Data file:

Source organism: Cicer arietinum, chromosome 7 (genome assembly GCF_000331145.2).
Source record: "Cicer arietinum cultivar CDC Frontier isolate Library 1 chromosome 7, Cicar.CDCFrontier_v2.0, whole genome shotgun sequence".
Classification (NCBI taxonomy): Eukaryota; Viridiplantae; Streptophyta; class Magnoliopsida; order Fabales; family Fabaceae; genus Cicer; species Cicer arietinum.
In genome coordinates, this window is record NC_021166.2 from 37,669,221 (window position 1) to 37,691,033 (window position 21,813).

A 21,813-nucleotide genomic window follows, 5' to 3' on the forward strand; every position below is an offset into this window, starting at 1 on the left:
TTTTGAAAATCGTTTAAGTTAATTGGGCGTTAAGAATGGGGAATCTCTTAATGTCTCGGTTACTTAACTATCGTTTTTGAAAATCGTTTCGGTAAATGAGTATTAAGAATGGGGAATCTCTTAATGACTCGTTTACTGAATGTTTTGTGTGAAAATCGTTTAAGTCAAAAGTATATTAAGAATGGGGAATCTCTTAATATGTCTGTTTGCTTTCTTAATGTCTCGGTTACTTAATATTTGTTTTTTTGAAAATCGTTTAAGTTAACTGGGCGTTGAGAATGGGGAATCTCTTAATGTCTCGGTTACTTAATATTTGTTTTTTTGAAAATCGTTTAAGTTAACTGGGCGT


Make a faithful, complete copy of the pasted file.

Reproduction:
Source organism: Cicer arietinum, chromosome 7 (genome assembly GCF_000331145.2).
Source record: "Cicer arietinum cultivar CDC Frontier isolate Library 1 chromosome 7, Cicar.CDCFrontier_v2.0, whole genome shotgun sequence".
Classification (NCBI taxonomy): Eukaryota; Viridiplantae; Streptophyta; class Magnoliopsida; order Fabales; family Fabaceae; genus Cicer; species Cicer arietinum.
In genome coordinates, this window is record NC_021166.2 from 37,669,221 (window position 1) to 37,691,033 (window position 21,813).

A 21,813-nucleotide genomic window follows, 5' to 3' on the forward strand; every position below is an offset into this window, starting at 1 on the left:
TTTTGAAAATCGTTTAAGTTAATTGGGCGTTAAGAATGGGGAATCTCTTAATGTCTCGGTTACTTAACTATCGTTTTTGAAAATCGTTTCGGTAAATGAGTATTAAGAATGGGGAATCTCTTAATGACTCGTTTACTGAATGTTTTGTGTGAAAATCGTTTAAGTCAAAAGTATATTAAGAATGGGGAATCTCTTAATATGTCTGTTTGCTTTCTTAATGTCTCGGTTACTTAATATTTGTTTTTTTGAAAATCGTTTAAGTTAACTGGGCGTTGAGAATGGGGAATCTCTTAATGTCTCGGTTACTTAATATTTGTTTTTTTGAAAATCGTTTAAGTTAACTGGGCGT